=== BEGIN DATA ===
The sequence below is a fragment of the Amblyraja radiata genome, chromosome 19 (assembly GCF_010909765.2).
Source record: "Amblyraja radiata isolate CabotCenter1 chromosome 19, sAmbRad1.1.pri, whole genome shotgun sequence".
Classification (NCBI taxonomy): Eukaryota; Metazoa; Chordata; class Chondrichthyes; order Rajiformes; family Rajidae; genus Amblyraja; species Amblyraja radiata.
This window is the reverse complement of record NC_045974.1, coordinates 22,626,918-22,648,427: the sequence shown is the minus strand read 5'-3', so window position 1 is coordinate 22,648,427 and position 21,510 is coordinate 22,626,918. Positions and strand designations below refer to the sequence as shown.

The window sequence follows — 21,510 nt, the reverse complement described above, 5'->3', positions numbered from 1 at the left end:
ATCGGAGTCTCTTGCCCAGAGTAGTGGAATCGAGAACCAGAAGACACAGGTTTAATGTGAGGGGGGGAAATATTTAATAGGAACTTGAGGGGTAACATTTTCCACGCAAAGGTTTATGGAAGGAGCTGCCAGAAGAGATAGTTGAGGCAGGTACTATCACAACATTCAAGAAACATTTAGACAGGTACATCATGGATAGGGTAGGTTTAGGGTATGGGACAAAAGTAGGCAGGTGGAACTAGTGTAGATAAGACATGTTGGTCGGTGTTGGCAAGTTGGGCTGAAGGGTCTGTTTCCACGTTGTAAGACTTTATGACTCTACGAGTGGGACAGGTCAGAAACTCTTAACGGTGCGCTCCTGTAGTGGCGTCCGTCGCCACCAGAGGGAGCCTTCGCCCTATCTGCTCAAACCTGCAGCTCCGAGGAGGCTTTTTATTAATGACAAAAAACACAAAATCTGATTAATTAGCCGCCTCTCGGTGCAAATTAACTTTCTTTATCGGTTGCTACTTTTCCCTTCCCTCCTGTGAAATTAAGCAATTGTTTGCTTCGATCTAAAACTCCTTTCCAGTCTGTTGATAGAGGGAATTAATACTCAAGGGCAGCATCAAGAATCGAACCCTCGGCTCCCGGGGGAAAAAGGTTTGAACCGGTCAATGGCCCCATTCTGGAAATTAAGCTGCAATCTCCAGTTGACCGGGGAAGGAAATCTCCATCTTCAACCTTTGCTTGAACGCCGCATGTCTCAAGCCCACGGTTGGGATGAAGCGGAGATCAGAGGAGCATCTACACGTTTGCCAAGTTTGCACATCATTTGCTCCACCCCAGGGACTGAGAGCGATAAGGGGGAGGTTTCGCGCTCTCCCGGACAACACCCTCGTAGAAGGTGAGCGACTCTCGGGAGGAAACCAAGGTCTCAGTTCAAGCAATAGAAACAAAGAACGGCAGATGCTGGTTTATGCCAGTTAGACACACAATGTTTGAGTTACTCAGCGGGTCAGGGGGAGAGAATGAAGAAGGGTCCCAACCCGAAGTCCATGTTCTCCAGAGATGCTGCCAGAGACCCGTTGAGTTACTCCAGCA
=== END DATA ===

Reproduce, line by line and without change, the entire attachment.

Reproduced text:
The sequence below is a fragment of the Amblyraja radiata genome, chromosome 19 (assembly GCF_010909765.2).
Source record: "Amblyraja radiata isolate CabotCenter1 chromosome 19, sAmbRad1.1.pri, whole genome shotgun sequence".
Classification (NCBI taxonomy): Eukaryota; Metazoa; Chordata; class Chondrichthyes; order Rajiformes; family Rajidae; genus Amblyraja; species Amblyraja radiata.
This window is the reverse complement of record NC_045974.1, coordinates 22,626,918-22,648,427: the sequence shown is the minus strand read 5'-3', so window position 1 is coordinate 22,648,427 and position 21,510 is coordinate 22,626,918. Positions and strand designations below refer to the sequence as shown.

The window sequence follows — 21,510 nt, the reverse complement described above, 5'->3', positions numbered from 1 at the left end:
ATCGGAGTCTCTTGCCCAGAGTAGTGGAATCGAGAACCAGAAGACACAGGTTTAATGTGAGGGGGGGAAATATTTAATAGGAACTTGAGGGGTAACATTTTCCACGCAAAGGTTTATGGAAGGAGCTGCCAGAAGAGATAGTTGAGGCAGGTACTATCACAACATTCAAGAAACATTTAGACAGGTACATCATGGATAGGGTAGGTTTAGGGTATGGGACAAAAGTAGGCAGGTGGAACTAGTGTAGATAAGACATGTTGGTCGGTGTTGGCAAGTTGGGCTGAAGGGTCTGTTTCCACGTTGTAAGACTTTATGACTCTACGAGTGGGACAGGTCAGAAACTCTTAACGGTGCGCTCCTGTAGTGGCGTCCGTCGCCACCAGAGGGAGCCTTCGCCCTATCTGCTCAAACCTGCAGCTCCGAGGAGGCTTTTTATTAATGACAAAAAACACAAAATCTGATTAATTAGCCGCCTCTCGGTGCAAATTAACTTTCTTTATCGGTTGCTACTTTTCCCTTCCCTCCTGTGAAATTAAGCAATTGTTTGCTTCGATCTAAAACTCCTTTCCAGTCTGTTGATAGAGGGAATTAATACTCAAGGGCAGCATCAAGAATCGAACCCTCGGCTCCCGGGGGAAAAAGGTTTGAACCGGTCAATGGCCCCATTCTGGAAATTAAGCTGCAATCTCCAGTTGACCGGGGAAGGAAATCTCCATCTTCAACCTTTGCTTGAACGCCGCATGTCTCAAGCCCACGGTTGGGATGAAGCGGAGATCAGAGGAGCATCTACACGTTTGCCAAGTTTGCACATCATTTGCTCCACCCCAGGGACTGAGAGCGATAAGGGGGAGGTTTCGCGCTCTCCCGGACAACACCCTCGTAGAAGGTGAGCGACTCTCGGGAGGAAACCAAGGTCTCAGTTCAAGCAATAGAAACAAAGAACGGCAGATGCTGGTTTATGCCAGTTAGACACACAATGTTTGAGTTACTCAGCGGGTCAGGGGGAGAGAATGAAGAAGGGTCCCAACCCGAAGTCCATGTTCTCCAGAGATGCTGCCAGAGACCCGTTGAGTTACTCCAGCA